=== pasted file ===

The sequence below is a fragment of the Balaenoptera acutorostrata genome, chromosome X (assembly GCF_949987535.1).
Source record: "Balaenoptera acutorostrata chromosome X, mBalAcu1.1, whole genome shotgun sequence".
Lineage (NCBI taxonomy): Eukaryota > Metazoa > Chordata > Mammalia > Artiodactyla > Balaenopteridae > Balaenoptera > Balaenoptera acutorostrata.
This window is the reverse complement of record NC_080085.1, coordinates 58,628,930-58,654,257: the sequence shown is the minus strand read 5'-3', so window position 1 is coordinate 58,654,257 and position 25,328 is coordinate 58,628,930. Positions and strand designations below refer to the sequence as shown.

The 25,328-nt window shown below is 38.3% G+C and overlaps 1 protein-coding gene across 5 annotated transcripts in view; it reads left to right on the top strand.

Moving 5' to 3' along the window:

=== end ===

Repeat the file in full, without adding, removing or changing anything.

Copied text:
The sequence below is a fragment of the Balaenoptera acutorostrata genome, chromosome X (assembly GCF_949987535.1).
Source record: "Balaenoptera acutorostrata chromosome X, mBalAcu1.1, whole genome shotgun sequence".
Lineage (NCBI taxonomy): Eukaryota > Metazoa > Chordata > Mammalia > Artiodactyla > Balaenopteridae > Balaenoptera > Balaenoptera acutorostrata.
This window is the reverse complement of record NC_080085.1, coordinates 58,628,930-58,654,257: the sequence shown is the minus strand read 5'-3', so window position 1 is coordinate 58,654,257 and position 25,328 is coordinate 58,628,930. Positions and strand designations below refer to the sequence as shown.

The 25,328-nt window shown below is 38.3% G+C and overlaps 1 protein-coding gene across 5 annotated transcripts in view; it reads left to right on the top strand.

Moving 5' to 3' along the window: